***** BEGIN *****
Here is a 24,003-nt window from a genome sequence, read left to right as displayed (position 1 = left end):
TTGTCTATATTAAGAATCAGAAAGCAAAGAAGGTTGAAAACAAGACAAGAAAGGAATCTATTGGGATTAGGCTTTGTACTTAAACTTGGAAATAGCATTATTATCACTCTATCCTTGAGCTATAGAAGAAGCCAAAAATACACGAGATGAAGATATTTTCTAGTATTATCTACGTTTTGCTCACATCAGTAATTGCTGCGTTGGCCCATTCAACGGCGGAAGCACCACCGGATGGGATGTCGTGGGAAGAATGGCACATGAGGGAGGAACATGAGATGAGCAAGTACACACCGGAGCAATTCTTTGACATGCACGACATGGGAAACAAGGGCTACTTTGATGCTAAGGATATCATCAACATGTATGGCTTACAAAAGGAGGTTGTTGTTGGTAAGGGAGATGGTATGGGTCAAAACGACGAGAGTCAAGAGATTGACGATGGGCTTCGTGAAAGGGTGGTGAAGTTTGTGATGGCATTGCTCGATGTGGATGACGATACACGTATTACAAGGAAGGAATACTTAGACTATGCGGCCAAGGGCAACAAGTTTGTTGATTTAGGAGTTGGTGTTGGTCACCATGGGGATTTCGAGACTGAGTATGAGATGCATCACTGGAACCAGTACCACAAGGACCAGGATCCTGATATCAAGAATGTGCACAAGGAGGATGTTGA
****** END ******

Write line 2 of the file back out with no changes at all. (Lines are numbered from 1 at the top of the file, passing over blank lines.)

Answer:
TTGTCTATATTAAGAATCAGAAAGCAAAGAAGGTTGAAAACAAGACAAGAAAGGAATCTATTGGGATTAGGCTTTGTACTTAAACTTGGAAATAGCATTATTATCACTCTATCCTTGAGCTATAGAAGAAGCCAAAAATACACGAGATGAAGATATTTTCTAGTATTATCTACGTTTTGCTCACATCAGTAATTGCTGCGTTGGCCCATTCAACGGCGGAAGCACCACCGGATGGGATGTCGTGGGAAGAATGGCACATGAGGGAGGAACATGAGATGAGCAAGTACACACCGGAGCAATTCTTTGACATGCACGACATGGGAAACAAGGGCTACTTTGATGCTAAGGATATCATCAACATGTATGGCTTACAAAAGGAGGTTGTTGTTGGTAAGGGAGATGGTATGGGTCAAAACGACGAGAGTCAAGAGATTGACGATGGGCTTCGTGAAAGGGTGGTGAAGTTTGTGATGGCATTGCTCGATGTGGATGACGATACACGTATTACAAGGAAGGAATACTTAGACTATGCGGCCAAGGGCAACAAGTTTGTTGATTTAGGAGTTGGTGTTGGTCACCATGGGGATTTCGAGACTGAGTATGAGATGCATCACTGGAACCAGTACCACAAGGACCAGGATCCTGATATCAAGAATGTGCACAAGGAGGATGTTGA